I came to writing groups late in life because, although I’d written since my early teens, I never considered myself a writer. I was instead a person who wrote.
I shared frustration and joy, heartsickness and love, estrangement and a sense of belonging.
I wrote poems about people who died to give to their surviving loved ones. I wrote letters to friends about friendship, I wrote songs of political dissent and expressions of confusion.
I began novels and memoirs that I never finished. I didn’t know why then, but I do now. I hadn’t gone far enough into the situation to see the other side or even the present moment clearly. I got stuck on the face of it, and stayed there, with the same frames repeating.
Until life and death touched me in the same second, and I lived with opposites, side by side. Tears and laughter, jokes and serious discourse, pleasure and pain. I knew what was happening before I was able to admit it. And I struggled to coordinate and assimilate what I knew with what I did not want to know.
Moments were surreal.
I recently finished reading the beautiful and brutal memoir, When Breathe Becomes Air by Paul Kalanithi. The story of a brilliant man looking for meaning in literature, life, death, and medicine. He became a neurosurgeon and a neuroscientist, with a BA and MA in English Literature and a BA in Human Biology from Stanford. An MPhil in history and philosophy of science from Cambridge, and finally a graduation from the Yale School of Medicine. He was a surgeon with a conscience and a penchant for integrity. He wanted to understand his patients as people (what mattered to them), their brains (what was happening to them), and the science behind their conditions (how to heal them). He looked diligently for links connecting meaning with humanity and medicine.
This endeavor he faced with benevolence and curiosity. As I read, I became invested in this doctor who cared for his patients and exhibited an easy bedside manner. One must appreciate the difficulty inherent in dealing with major surgical concerns and disease and the willingness to remain open to these same patients who had as good a chance of death and disability as they did of recovery or survival.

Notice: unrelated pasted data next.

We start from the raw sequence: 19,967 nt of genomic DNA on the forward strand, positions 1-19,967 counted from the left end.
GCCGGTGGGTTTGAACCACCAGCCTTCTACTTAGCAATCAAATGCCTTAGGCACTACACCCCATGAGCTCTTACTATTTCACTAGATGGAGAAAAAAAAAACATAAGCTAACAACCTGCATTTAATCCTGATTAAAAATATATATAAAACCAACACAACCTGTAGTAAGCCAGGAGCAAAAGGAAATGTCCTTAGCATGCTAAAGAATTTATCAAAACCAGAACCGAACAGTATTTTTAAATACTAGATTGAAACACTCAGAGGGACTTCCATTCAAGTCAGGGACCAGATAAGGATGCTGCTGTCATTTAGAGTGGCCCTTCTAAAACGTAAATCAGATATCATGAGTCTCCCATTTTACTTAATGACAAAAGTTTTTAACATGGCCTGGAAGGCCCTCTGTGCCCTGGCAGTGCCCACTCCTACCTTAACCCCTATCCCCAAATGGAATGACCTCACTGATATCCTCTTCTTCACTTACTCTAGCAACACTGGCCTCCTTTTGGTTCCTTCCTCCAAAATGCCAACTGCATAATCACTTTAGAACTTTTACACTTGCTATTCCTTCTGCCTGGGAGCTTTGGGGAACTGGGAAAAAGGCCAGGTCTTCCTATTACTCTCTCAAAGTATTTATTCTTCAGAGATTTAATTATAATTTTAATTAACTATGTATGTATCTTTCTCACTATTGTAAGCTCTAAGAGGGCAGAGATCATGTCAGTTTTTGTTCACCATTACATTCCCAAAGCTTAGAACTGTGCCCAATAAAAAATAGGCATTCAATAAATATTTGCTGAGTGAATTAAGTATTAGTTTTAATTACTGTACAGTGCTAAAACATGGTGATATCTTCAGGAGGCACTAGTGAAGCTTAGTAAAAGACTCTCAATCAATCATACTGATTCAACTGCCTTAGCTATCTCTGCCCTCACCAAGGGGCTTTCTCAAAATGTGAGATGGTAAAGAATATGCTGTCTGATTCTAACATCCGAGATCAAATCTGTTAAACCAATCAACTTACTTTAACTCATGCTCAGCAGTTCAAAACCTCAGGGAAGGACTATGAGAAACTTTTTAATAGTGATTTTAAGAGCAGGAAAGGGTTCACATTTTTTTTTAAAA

In a cruel twist of fate, doctor became patient when diagnosed in his final year of residency with stage 4 lung cancer.
His ability to withstand pain, stay present, and choose what was important to him month by month, then week by week, and eventually minute by minute was a lesson in humility. Of course as his disease progressed, his goals and decisions had to change along with it.
If I have a year to live…..a month…..a day…..an hour. What matters? His honesty, vulnerability, reality, crashed in waves that washed him to the frothy surface that was his life and away from the one he had expected. Little can cleanse as quickly and thoroughly. Little can awaken us to the realm of what matters like the possibility of no longer existing.
When nonsense, even if we do not know it as such at the time, is stripped away, we are left with a core need, an essence, a purity that is hard to see in our big worlds, but which becomes exceedingly clear as that world shrinks.
That happened to me with my parents’ deaths. In the midst of excruciating emotional pain, I became a kinder, wiser person. The wrenching was also a morphing.
Why then, how then, are we a culture phobic about aging and death? Perhaps because we do not see the gratitude, compassion, and love that rest in the balance.